A common issue that comes up in homeschooling and unschooling forums is the challenge of living off an income that can be greatly reduced for some families that do not (or cannot) juggle work and home educating. For this reason - we will be documenting new and interesting ways to save money and hopefully make home educating a little easier!
If you have ever searched the internet for novel and challenging ways to save money and reduce waste, you would have undoubtedly come across some version of the $25 challenge. The basic premise is that you try to live on a drastically reduced budget for a week, or months at a time, through a little ingenuity, a lot of creativity and (hopefully) through implementing habits that help your family to reduce wastage and decrease expenditure. Some people start with reducing their grocery bill to $200 (for a large family) for a week, and seeing how they go from there, whereas I have seen others stick to $25 per week for 2 people for months at a time, while endeavouring to motivate themselves to grow more of their own food, cook more often at home, and implement zero wastage in their lives.
We are currently a family of 6 (with 3 teenagers! and an older dog) and my motivations for starting the challenge have been to;
The ways that we are planning to do this are to:
We have one extra goal in that of all of the $25 challenge blogs that I have read, there are provisions for buying all home-brand/ no-name brand items and trying to eat them slowly throughout the week. This is not what our challenge is about at all! We are looking to find nutritious, fresh (where possible) foods and to reduce waste, and increase self-sufficiency to live a better life. I don't want everyone getting sick from eating meat pies and fish fingers!
As we have a large family we are going to aim for $25 each for the week (i.e. $25 x 6 people = $150). Before the challenge we have spent anything from $400 - 500 per week on shopping (yes! I know how incredibly crazy that is! Our teenagers seriously eat the equivalent of 3 adults worth of food each!). We rarely buy processed food and don't eat red meat. We are often vegetarian and go through long periods of vegetarianism alternating with veganism, so foregoing meat is not a struggle for us. It is mainly the food wastage, and the our teenagers eating the equivalent food of a small village, that is the problem.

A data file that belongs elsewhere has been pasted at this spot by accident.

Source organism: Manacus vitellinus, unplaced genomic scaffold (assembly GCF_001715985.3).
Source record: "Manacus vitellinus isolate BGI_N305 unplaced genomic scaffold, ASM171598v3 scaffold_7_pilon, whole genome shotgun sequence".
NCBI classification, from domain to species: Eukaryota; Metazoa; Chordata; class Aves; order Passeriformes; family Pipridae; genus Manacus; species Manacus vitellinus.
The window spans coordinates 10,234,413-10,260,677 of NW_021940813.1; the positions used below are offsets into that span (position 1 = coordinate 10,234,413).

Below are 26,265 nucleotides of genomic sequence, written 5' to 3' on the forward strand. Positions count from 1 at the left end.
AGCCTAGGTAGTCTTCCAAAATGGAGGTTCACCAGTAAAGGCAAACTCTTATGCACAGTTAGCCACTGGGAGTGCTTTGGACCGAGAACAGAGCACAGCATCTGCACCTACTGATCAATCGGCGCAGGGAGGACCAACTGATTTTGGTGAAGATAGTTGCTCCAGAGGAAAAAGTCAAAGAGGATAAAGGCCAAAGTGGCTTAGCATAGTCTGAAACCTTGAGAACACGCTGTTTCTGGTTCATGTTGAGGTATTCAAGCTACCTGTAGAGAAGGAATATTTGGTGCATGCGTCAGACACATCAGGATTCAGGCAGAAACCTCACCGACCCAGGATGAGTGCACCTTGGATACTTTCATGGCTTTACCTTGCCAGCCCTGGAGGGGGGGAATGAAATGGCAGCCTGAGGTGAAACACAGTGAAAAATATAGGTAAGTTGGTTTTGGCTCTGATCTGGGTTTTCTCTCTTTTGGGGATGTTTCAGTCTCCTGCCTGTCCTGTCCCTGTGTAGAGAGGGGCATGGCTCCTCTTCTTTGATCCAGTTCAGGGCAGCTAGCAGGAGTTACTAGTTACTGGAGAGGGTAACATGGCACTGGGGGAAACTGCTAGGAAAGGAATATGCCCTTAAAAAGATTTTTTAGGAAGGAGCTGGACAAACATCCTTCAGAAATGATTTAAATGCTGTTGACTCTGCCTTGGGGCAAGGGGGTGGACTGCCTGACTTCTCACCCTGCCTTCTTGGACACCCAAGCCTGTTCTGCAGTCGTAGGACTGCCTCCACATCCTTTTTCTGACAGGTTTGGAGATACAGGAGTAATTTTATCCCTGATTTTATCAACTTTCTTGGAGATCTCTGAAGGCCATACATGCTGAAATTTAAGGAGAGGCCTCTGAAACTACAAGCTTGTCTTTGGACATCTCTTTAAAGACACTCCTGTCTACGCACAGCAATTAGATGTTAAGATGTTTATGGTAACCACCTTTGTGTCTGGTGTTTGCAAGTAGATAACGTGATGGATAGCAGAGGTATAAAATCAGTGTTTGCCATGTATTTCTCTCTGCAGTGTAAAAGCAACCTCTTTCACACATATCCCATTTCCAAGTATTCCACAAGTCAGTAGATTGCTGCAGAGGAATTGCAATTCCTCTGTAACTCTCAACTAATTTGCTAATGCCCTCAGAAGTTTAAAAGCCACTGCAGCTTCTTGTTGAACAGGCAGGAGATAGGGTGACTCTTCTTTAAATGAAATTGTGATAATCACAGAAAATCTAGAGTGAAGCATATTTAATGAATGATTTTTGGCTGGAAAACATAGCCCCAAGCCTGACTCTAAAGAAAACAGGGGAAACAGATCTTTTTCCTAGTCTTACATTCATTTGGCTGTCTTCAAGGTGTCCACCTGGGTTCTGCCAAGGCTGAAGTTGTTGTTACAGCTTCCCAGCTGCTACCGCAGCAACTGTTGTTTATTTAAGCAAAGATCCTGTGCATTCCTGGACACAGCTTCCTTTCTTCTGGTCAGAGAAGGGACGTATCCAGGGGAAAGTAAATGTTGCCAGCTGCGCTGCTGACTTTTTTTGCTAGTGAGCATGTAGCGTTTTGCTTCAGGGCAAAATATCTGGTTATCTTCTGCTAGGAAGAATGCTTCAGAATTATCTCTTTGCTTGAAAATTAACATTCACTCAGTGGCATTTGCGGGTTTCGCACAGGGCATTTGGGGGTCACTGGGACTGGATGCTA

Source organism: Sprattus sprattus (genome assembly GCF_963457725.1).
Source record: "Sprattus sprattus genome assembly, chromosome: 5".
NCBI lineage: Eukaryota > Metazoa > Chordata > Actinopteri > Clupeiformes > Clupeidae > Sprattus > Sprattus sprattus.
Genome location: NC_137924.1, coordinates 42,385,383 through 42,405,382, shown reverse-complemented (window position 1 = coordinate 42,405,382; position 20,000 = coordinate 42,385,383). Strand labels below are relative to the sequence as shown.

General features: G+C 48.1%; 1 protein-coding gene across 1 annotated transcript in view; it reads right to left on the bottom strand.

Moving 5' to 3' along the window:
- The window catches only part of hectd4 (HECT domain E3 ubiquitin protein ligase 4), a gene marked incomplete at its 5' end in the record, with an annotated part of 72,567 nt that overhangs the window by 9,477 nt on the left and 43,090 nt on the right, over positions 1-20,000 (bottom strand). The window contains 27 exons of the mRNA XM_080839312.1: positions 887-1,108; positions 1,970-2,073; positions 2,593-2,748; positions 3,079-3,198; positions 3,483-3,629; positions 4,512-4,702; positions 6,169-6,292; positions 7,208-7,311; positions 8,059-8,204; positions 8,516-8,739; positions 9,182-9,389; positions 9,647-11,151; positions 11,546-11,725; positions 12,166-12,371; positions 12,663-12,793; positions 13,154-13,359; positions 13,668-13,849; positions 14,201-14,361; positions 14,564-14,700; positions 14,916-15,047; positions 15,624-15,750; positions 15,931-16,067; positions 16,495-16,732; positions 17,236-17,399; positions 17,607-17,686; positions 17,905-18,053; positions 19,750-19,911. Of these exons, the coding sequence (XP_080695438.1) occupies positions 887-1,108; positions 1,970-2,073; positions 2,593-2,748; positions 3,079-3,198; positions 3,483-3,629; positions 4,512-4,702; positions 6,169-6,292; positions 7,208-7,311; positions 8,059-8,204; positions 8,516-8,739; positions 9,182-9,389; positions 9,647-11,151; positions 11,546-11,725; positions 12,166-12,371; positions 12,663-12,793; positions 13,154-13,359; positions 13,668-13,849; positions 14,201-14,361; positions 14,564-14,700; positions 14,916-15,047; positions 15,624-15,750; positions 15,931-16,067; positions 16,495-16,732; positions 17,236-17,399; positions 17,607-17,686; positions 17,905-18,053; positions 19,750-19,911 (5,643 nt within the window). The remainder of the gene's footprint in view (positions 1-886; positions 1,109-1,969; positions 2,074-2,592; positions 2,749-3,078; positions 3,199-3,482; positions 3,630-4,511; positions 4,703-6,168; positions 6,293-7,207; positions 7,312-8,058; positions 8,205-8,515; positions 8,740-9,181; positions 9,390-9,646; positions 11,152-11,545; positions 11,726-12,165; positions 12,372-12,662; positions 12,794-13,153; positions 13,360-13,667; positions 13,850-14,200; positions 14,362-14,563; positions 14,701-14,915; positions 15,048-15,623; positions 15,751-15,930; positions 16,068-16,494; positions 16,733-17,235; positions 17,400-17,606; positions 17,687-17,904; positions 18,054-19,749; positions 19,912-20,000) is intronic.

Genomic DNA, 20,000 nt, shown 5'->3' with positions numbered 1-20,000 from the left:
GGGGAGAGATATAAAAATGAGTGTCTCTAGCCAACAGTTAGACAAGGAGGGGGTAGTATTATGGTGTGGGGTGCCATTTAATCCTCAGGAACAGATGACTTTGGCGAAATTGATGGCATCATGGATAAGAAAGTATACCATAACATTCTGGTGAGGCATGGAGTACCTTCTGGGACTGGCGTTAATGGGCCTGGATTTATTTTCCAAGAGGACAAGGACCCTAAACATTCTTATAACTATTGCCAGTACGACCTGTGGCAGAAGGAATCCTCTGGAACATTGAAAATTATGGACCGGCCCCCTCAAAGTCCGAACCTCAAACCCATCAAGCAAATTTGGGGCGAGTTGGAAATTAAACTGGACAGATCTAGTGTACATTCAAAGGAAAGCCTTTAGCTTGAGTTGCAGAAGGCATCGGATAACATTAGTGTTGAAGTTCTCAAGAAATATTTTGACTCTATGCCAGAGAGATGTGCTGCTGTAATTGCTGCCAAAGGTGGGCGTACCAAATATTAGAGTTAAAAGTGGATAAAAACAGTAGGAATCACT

We have a small garden with mostly herbs at the moment but are aiming to grow green vegetables as often as we can in the small space that we have. Our main challenge is that our teenagers like to create huge concoctions of random foods out of a whole lot of produce, which is inedible and needs to be thrown out!
In our day #1 shopping we bought; lettuce, wholemeal bread rolls and packet chips (through peer pressure - they were $1.50) totalling $13.
Our inventory of the cupboard and fridge included;
- toilet paper and other toiletries
- coffee and sugar, tea bags
- soy milk
- rice, pasta, pasta sauce, rice paper roll wrappings, taco shells
- all kinds of condiments
- lots of types of flour (that promptly needed to be thrown out due moths...yes, moths in the flour. Very strange).
- kilo's of potato, sweet potato and pumpkin
- some cheese, a lone cashew dip
- a few cans of dog food
- apples, carrots, eggs, and a few other stray fruit and vegetable pieces
- easter eggs
Our garden includes:
- some miniature egg-plant
- enough kale and lettuce for one meal
- some very tiny strawberries
We started off on a cheat day, as we only remembered about the challenge in the afternoon (and to be fair, it was the day after Easter) so when we got home, we made up about 4kg of potato before it spoiled and stored in in the fridge for later. Dinner was salad rolls with tuna (about $3 total spent).